I can feel it in the house when he is home. There’s a low television hum, somewhere, or the sound of the weight machines clanking against each other. He’s older than me, and he still lifts weights every day. He still runs three miles before he has coffee in the morning. When he hunts with younger men from his company, they are often surprised at his vigor. I am, too. I lean into him at night, and it’s like leaning into a tree. I wonder at the roots of him, digging into me, and how gentle he is that I come out unbruised. When he was a young man, his first family died in a car accident. It was his fault. He was drunk. He did ten years of probation for it. He couldn’t keep any pictures of her out in the house. There’s a box of them somewhere in the attic. I’ve never walked in on him up there, with the pictures spread out before him of his lost wife. It’s like her pictures might as well be her ashes in a mausoleum. How can he treat her memory like that? It’s just as dismissive as when he agrees with me to drop an issue.

Another day along the river, I see horse riders in the woods on the other side of the river from the trail. They’re riding slowly through the thick underbrush. They are dressed like cowboys, with chaps and spurs. They don’t have pistols, but they seem to be carrying bottles of Gatorade in the holsters. One of the men was whistling something, but he was gone and out of earshot before I could pick out the tune. I should ask my husband for horses. His mother kept horses when he was young. I didn’t see the monster in the water that day, but I did see someone had pushed a rotten tree over to cross the river on foot, along the rotten wood. It didn’t look safe. I thought about doing it, just to see what was on the other side of the river, but whatever I expected I’d find was not enough of a temptation to lead me over the blackened bark and branches. I could see the kids with their sailboats running over, laughing at each other.

Then, I had a thought: what else would the monster eat. I studied the bridge carefully. I threw a rock at it, and watched it for signs of motion. There were no squirrels, here, and no sounds of people playing. Bicyclists flew past, paying me no attention at all.

The stones did nothing. I touched the log bridge with my hand. If it was the monster, it did not move. I looked up and down the river. One of the cowboys was visible, through the packed trees. He was drinking Gatorade and resting a moment. The way he sat on the saddle, and the way the horse stood, and the angle of it, I realized it could be a trick. The horse’s head could be stuffed and lifeless. The cowboy, riding in a saddle just a little too high on the animal’s back, could be a centaur in disguise, with false legs hanging off the sides of his own back.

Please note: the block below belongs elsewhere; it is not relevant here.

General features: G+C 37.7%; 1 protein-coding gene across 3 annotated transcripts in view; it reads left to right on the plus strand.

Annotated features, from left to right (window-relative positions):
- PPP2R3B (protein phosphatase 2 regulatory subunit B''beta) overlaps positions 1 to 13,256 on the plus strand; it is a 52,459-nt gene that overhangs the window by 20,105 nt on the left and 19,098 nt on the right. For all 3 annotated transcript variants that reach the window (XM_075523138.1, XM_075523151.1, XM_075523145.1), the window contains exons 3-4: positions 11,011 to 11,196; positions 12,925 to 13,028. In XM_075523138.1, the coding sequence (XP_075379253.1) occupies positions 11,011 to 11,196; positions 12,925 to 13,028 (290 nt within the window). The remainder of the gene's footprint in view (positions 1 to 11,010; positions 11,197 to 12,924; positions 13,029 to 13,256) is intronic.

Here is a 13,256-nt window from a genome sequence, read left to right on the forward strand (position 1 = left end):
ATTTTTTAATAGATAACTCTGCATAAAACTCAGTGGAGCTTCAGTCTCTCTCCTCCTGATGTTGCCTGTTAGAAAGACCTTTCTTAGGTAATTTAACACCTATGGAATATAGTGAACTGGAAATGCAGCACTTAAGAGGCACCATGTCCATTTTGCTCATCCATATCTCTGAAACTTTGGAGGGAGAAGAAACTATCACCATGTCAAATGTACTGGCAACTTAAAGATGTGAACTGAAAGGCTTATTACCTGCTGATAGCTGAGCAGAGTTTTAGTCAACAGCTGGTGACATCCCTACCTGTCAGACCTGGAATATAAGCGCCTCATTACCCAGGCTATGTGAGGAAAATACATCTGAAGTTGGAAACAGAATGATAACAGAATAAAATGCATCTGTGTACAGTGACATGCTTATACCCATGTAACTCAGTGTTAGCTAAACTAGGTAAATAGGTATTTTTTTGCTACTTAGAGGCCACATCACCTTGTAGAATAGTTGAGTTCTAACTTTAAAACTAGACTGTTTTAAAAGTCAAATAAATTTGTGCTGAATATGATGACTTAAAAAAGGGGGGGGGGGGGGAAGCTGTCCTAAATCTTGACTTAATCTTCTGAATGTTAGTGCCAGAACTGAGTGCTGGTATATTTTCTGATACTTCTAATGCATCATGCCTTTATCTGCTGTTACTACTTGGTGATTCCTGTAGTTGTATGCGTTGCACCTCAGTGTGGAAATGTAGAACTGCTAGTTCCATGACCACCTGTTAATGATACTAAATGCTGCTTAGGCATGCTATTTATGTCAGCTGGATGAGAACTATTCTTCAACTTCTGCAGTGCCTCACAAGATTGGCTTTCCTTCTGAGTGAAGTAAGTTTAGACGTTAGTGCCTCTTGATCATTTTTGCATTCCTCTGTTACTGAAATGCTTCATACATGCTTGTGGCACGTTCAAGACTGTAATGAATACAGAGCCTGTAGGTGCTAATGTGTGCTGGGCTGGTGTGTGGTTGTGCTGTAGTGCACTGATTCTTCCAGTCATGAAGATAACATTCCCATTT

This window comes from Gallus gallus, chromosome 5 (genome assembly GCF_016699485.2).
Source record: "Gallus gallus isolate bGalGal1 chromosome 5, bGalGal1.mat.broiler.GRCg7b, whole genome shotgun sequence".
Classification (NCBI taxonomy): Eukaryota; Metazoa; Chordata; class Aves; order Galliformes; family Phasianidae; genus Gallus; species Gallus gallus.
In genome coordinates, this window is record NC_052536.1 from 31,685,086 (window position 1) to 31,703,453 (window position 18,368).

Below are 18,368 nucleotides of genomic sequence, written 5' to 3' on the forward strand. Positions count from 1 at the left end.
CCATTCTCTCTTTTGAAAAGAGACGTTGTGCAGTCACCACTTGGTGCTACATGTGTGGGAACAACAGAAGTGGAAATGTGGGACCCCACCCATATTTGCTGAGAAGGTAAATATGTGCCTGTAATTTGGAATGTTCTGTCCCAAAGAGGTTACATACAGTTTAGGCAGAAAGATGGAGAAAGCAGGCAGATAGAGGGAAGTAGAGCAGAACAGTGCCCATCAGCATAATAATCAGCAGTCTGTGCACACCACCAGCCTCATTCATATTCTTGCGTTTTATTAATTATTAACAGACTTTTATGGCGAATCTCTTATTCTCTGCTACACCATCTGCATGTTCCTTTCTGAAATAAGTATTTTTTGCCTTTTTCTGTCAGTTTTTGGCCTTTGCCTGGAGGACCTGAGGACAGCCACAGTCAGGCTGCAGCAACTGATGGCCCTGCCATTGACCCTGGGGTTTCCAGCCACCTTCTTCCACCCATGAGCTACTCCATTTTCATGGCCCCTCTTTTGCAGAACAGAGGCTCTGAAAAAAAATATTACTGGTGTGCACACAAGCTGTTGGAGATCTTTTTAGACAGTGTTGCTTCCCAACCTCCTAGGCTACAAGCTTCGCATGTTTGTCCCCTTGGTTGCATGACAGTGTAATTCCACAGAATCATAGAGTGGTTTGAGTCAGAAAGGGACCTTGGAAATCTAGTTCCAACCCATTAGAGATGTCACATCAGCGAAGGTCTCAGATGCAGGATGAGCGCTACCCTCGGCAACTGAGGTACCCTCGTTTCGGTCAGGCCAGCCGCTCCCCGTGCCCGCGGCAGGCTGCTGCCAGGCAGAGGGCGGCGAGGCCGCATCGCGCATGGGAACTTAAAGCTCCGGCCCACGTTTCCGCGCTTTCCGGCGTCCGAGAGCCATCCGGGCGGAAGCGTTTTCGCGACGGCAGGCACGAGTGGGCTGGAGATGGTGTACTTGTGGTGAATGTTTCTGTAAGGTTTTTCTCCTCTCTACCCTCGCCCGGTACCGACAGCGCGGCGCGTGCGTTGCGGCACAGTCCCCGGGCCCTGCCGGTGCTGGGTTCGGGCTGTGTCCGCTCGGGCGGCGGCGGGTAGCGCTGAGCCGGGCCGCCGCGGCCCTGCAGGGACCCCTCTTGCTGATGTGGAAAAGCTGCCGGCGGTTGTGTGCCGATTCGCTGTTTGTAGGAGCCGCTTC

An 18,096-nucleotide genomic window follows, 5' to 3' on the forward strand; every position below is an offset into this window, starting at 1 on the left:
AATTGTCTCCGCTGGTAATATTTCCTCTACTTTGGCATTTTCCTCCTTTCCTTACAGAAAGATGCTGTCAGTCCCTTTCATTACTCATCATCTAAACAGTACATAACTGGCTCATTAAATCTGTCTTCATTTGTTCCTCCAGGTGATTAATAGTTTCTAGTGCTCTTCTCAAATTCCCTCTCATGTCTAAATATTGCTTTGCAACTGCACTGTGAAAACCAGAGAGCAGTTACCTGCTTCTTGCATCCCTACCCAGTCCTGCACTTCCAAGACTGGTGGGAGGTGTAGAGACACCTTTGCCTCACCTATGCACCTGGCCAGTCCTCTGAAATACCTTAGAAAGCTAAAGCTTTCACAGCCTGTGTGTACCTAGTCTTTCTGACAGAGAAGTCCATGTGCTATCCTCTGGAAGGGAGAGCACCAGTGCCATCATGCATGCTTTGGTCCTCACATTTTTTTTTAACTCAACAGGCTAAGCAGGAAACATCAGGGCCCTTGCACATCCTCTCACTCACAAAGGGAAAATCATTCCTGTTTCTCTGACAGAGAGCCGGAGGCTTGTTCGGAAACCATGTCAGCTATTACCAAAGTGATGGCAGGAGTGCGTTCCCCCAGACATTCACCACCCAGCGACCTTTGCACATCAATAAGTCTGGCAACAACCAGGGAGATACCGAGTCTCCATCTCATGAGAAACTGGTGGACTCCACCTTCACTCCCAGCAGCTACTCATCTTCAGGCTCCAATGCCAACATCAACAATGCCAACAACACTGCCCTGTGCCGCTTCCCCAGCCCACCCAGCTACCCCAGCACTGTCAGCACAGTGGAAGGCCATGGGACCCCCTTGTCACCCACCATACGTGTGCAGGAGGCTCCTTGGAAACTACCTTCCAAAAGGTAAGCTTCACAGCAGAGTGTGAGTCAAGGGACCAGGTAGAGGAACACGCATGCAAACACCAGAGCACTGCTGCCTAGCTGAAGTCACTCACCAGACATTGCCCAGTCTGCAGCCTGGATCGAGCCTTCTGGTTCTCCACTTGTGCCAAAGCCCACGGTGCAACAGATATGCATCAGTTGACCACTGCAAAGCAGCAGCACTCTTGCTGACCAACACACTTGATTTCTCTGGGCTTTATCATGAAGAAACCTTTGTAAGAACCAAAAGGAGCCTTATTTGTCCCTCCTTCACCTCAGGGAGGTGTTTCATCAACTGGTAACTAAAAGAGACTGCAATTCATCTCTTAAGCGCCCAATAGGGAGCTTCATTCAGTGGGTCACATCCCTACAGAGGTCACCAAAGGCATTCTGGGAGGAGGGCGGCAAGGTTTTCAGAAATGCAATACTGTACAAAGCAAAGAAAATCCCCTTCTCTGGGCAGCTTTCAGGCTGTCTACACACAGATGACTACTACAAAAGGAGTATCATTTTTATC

He saw me looking at him. He smiled. He took the brim of his hat and bowed a little, like a gentleman. When the horse took up again, I looked closely at the animal’s face. It seemed stiff, like it’s neck was moving a little wrong. It wasn’t in balance with the rest of the animal.

So, there are still centaurs in the world, out past the trees, where there are no roads or travelers to bother them, anymore. With the invention of the automobile, I imagine it became easy to be a wild creature. People didn’t really go into the trees except at state parks anymore.

I didn’t tell my husband about it, because he would call it a silly whim, and then, when pressed, he would agree with me. He is a very agreeable man, my husband. He does not want to fight with me.

The next day, I stop someone on the trail, a runner who is stretching his legs against the trunk of a tree. “Hello,” I say.

“Hello,” he says.

“It’s a nice day.”

“Sure is. Good day for a run.”

“Yes. Do you come here much?”

“Oh, when I can. My wife likes me to get out of the house and get some exercise now and then. I used to be on the track team in college.”

“Have you ever seen anything strange on the trail?”


“You know, strange things. I thought I saw an alligator the other day, but I’m not sure what I saw. Maybe it was an alligator.”

“Oh, I haven’t seen anything but snakes. Have to watch out for those.”

“Well, keep an eye out. It was something big.”

“Yeah, I will,” he said. He took off then, waving at me. The farther away he got, the more I wondered if I was going crazy, or if he thought I was going crazy. I spend too much time alone, with my husband away. I should join a book club, or a church, or a church book club. I should take classes. Rich wives are supposed to take classes.

I walked along the path, searching for signs and portents and strange things. The only weird thing was, I was there for over an hour, walking along the path, and I never saw the jogging man, again. He had either kept on into the woods, down to the end of the trail deep in the woods, or he had been intercepted along the way.

Going home, there seemed to be many signs for lost pets. Too many.

I’m making myself crazy, thinking about it.

I think I want to find the centaurs, and talk to them, and find out what is happening here, at the edge of the city. I want to see the mysteries of this world with my own eyes.

My husband flew in late at night. I heard his key on the lock downstairs. I heard him entering his security code. I felt his weight in the bed, lying down beside me, and his huge hands on my arm in the night. I leaned into him, half-asleep. I wondered if I could ever keep him here. I wondered if there was ever a way to keep him here, forever. My husband, in my bed.